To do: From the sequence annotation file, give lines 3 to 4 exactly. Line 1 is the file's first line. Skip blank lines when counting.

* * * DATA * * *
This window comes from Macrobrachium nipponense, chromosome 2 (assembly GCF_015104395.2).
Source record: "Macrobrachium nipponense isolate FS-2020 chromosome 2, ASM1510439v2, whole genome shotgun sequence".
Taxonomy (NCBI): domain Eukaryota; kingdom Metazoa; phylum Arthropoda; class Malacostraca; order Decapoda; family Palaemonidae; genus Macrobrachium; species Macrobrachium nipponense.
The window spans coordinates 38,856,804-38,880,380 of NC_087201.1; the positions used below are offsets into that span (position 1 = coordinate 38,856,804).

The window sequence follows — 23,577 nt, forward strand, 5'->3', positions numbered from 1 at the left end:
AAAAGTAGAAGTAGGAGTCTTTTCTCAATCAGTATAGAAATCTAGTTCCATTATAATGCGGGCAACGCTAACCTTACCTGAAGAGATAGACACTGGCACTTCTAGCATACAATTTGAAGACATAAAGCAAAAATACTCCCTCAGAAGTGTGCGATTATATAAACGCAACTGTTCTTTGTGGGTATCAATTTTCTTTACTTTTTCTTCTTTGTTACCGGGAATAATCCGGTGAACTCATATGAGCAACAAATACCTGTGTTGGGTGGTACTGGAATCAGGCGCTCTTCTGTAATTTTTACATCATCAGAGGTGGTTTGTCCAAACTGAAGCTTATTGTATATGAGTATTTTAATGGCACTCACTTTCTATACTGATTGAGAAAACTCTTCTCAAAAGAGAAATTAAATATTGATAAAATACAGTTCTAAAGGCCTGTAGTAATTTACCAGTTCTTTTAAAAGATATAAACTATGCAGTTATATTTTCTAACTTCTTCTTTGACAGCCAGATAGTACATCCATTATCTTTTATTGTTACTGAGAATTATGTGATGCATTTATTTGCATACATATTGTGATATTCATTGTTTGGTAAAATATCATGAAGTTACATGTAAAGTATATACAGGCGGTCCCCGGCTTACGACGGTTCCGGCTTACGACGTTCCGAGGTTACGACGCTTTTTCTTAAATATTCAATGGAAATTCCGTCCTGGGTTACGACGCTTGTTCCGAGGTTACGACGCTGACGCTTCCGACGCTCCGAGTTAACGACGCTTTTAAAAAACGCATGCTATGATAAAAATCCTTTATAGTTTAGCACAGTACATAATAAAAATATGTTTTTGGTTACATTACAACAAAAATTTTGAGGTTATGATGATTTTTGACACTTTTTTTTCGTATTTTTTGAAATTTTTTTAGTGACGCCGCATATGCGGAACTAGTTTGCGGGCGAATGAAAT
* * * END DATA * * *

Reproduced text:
Taxonomy (NCBI): domain Eukaryota; kingdom Metazoa; phylum Arthropoda; class Malacostraca; order Decapoda; family Palaemonidae; genus Macrobrachium; species Macrobrachium nipponense.
The window spans coordinates 38,856,804-38,880,380 of NC_087201.1; the positions used below are offsets into that span (position 1 = coordinate 38,856,804).